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In a presentation at the 19th Meeting of the European Association of Urology (EAU) Section of Oncological Urology the role of artificial intelligence in the diagnosis of kidney cancer was discussed.
Artificial intelligence is the capability of a machine to learn in a similar manner to human beings through the use of data to determine an optimal strategy to achieve a desired outcome. Machine learning refers to the ability to learn iteratively without being programmed. Machine learning combines computer science, mathematics, and statistical analysis to generate algorithms which assess associations between data and relevant outcomes. The success of machine learning depends on both the quality and quantity of the data used for the algorithms.
This presentation discusses the use of machine learning and artificial intelligence using electronic health records, clinical data, imaging, patient wearables, and technical data from surgical robotic systems to detect disease patterns, predict disease, increase efficiency, and contribute to the design of new drugs. Potentially, artificial intelligence can improve clinical workflow, detection and characterisation of disease, and treatment decision making.
The presentation highlights the role of artificial intelligence in evaluating scans and detecting/highlighting suspicious areas in images to potentially address false positive rates and over diagnosis of cancer. Artificial intelligence may be helpful in characterising tumours, diagnosing and staging tumours, imaging-based genomics, and monitoring tumours for changes over time. This is particularly useful for the diagnosis of small renal masses, a large proportion of which may be benign and over treated, and distinguishing between kidney cancer and benign tumours, such as angiomyolipomas and oncocytomas.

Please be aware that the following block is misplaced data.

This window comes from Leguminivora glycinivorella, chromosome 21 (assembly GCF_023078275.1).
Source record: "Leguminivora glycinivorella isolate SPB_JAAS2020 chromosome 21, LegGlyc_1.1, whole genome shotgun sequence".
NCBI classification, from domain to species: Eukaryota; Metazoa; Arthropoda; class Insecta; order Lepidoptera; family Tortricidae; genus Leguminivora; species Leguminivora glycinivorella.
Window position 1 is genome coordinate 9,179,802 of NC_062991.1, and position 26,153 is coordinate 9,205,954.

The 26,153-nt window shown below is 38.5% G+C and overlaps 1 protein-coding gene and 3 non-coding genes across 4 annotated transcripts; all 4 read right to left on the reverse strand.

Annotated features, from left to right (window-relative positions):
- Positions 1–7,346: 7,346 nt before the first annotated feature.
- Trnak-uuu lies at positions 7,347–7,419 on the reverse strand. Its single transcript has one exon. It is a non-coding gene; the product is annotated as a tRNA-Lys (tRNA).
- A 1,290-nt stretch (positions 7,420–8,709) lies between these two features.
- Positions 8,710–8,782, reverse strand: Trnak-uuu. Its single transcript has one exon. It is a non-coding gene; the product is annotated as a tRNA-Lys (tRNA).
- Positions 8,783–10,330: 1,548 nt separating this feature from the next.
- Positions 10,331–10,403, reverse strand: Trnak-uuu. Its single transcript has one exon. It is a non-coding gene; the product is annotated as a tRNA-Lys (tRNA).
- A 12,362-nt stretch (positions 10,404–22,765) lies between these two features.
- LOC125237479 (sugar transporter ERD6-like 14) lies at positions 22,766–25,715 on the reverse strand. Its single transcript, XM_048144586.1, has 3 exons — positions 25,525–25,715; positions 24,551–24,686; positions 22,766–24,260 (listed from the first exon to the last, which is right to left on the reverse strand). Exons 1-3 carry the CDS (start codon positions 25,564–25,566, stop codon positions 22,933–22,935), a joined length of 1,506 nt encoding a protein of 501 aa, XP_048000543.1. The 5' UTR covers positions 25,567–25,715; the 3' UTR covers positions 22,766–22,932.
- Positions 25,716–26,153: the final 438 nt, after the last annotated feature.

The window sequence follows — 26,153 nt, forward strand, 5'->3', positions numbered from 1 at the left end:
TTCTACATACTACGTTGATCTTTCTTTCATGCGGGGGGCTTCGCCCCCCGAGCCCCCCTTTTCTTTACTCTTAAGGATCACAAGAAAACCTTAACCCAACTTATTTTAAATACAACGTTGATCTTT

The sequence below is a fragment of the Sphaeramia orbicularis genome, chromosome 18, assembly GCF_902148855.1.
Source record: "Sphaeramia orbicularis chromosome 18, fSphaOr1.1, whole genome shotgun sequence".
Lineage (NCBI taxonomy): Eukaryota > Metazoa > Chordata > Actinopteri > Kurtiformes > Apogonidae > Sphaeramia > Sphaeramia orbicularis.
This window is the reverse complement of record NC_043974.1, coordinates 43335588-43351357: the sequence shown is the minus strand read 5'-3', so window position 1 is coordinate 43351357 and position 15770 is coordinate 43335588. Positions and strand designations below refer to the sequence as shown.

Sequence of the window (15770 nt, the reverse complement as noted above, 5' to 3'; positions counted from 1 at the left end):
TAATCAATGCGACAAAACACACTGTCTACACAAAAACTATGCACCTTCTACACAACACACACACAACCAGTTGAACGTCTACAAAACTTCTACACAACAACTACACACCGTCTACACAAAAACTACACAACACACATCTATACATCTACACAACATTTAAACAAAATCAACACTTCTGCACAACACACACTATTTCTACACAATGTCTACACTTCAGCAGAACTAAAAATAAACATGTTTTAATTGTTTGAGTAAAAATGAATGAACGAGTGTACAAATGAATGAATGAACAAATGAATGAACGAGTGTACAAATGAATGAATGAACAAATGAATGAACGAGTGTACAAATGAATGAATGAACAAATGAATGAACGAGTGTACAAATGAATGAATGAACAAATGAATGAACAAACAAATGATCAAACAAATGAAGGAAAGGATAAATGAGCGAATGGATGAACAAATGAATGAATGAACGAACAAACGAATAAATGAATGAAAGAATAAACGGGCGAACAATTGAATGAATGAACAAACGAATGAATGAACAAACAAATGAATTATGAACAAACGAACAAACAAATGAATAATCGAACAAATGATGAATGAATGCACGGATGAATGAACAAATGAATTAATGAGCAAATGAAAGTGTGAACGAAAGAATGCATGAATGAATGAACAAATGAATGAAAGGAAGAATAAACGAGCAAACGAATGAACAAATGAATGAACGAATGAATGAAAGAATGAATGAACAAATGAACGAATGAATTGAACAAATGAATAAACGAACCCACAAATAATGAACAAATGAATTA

In addition, artificial intelligence may be used to predict how aggressive the kidney cancer is (the grade of the cancer) and the clinical outcome of the cancer following treatment.
Finally, artificial intelligence could be used to determine the risk of complications during surgery and renal function loss associated with nephrectomy. This may help with patient counselling before surgery and treatment decision-making.
However, although early studies with artificial intelligence show great promise for the diagnosis of renal cell carcinoma (RCC), the identification of RCC subtypes, and the prediction of outcomes, there are significant barriers, such limited evidence. The role of artificial intelligence in RCC diagnosis needs larger studies to assess its role in the diagnosis of RCC and management moving forward.